Juxtapoz // Friday, September 04, 2015
Beijing-based artist L Hongbo is well known for his evocative static paper and glue sculptures. We’ve talked before about his busts, made up of about 8,000 sheets of paper glued manually in a honeycomb structure and here he is again with another show that’s just as impressive. Irons for the Ages, Flowers for the Day is a large-scale installation on display at the SCAD Museum of Art. Covering the entire gallery, Hongbo’s work will be up until January 24th, 2016.
Juxtapoz // Thursday, September 03, 2015
Artist Benjamin Shine's latest installation in Canberra, Australia are composed of more than 2000 meters of tulle fabric. "I began playing around with the idea of dancers because it was something I'd been working on, and I wanted to use the tulle because it links to dance and ballet," he told the Canberra Times. "And it's the first time they've been suspended from the ceiling as three-dimensional pieces that are like sculptures, and it's the first time I've used lighting to back light them so it's entirely new territory."
Juxtapoz // Wednesday, September 02, 2015
Tube is a new installation concept by design collective Numen/For Use constructed of stitched safety nets which assume a form of a closed hose that pulsates and oscillates in the longitudinal section. The object is suspended from surrounding surfaces with numerous elastic strings, channelling a giant convulsing centipede.
Juxtapoz // Wednesday, September 02, 2015
The latest project by Japan's TeamLab allows you to walk through an LED illuminated universe and controll it with your smartphone. “The Viewer of the art work can enter and walk around in the three-dimensional light space,” says TeamLab. “When the viewer enters the space they will cause a change that will affect the lights in the entire space, and that change will continue to cause change indefinitely.” In other words, it’s like Aristotle’s theory of causation meets TeamLab’s manipulation of digital lighting. “While the light continues to change across the entire universe space, the universe that the viewer causes change in will constantly be created with the viewer at its center.”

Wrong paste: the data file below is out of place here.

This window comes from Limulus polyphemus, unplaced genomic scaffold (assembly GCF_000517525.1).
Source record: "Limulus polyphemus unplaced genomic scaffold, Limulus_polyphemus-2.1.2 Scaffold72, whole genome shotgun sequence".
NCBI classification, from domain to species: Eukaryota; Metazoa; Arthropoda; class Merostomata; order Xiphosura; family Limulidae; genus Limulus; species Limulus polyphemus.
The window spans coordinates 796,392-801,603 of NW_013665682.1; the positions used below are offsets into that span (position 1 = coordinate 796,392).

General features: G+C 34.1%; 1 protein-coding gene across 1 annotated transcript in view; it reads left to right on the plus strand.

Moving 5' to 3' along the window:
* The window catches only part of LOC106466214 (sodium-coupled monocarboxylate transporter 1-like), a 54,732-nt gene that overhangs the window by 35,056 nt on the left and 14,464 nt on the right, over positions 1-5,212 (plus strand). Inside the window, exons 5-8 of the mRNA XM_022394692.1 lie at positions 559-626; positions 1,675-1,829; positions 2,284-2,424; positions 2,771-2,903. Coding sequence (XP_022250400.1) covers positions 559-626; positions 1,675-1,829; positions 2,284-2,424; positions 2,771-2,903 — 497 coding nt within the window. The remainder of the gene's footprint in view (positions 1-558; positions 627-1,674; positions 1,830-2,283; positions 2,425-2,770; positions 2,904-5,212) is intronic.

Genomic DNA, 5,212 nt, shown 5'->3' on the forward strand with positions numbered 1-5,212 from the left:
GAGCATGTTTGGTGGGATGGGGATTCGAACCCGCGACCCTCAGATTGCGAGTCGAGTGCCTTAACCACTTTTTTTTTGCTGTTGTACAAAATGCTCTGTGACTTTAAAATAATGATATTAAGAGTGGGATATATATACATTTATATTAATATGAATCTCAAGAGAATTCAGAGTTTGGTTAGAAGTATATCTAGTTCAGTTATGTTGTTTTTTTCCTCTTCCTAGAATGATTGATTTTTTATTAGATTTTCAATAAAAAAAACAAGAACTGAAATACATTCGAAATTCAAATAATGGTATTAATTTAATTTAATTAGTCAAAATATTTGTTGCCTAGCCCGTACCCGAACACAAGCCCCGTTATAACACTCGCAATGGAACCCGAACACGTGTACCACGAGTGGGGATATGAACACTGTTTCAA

Juxtapoz // Monday, August 24, 2015
For the new October, 2015 issue of Juxtapoz Magazine, Banksy contributed not only the cover story and interview, but a statement about Dismaland and his first foray into theme park management. We get firsthand insight into how the project came about, how the artists were chosen, and why the destination is so pertinent...
Design // Friday, August 14, 2015
The Culiacán Botanical Garden in Mexico is a public space whose main functions are the conservation of plant species, scientific research, environmental education and cultural promotion. The newest piece of art commissioned for the Botanical Garden is Encounter by James Turrell, an artist known worldwide for his work in which mainly interacts with light and empty spaces, exhibited in major museums around the world, such as Tate, LACMA and the Guggenheim Museum in New York.
Juxtapoz // Thursday, August 13, 2015
Liz West's light installation comprises a purpose-built 10m x 5m room containing 250 coloured fluorescent tubes combined with ‘infinity’ mirrors. Titled An Additive Mix, it takes the principle that white light is composed of different colours of the spectrum (additive colours) and places people in the centre of the phenomenon; saturating them in individual hues that collectively create an intense white glow in a seemingly endless space.
Juxtapoz // Tuesday, August 11, 2015
If you've ever wondered what scuba diving on acid might be like, venture no further than the Enoshima Aquarium in Kanagawa, Japan where teamlab has created an installation which projects botanical forms, leaves, and petals swirling across one of the main tanks, "blooming and collapsing in response to the passing fish."
Juxtapoz // Monday, August 10, 2015
Lucas Samaras' Doorway is a cube with two open sides and a solid cube protruding from the floor at its center. The facing reflective surface initiates a chain of reflections, where the unmarked space of the cube becomes a site for viewers to experience their own visage ad infinitum. The seemingly interminable self-reflections resonate with the overwhelming body of small images that line the gallery.
Street Art // Wednesday, July 29, 2015
Healing Tool is art designed for people in cars. A temporary public art installation using digital billboards on interstate freeways. The goal is to provide a moment of temporary relief and unexpected beauty during the daily grind of commuting. The piece builds on a body of work which simulates digital experiences in the real world. In this case, simulating the Photoshop Healing Tool to replace or patch over the landscape which is blocked by the billboard.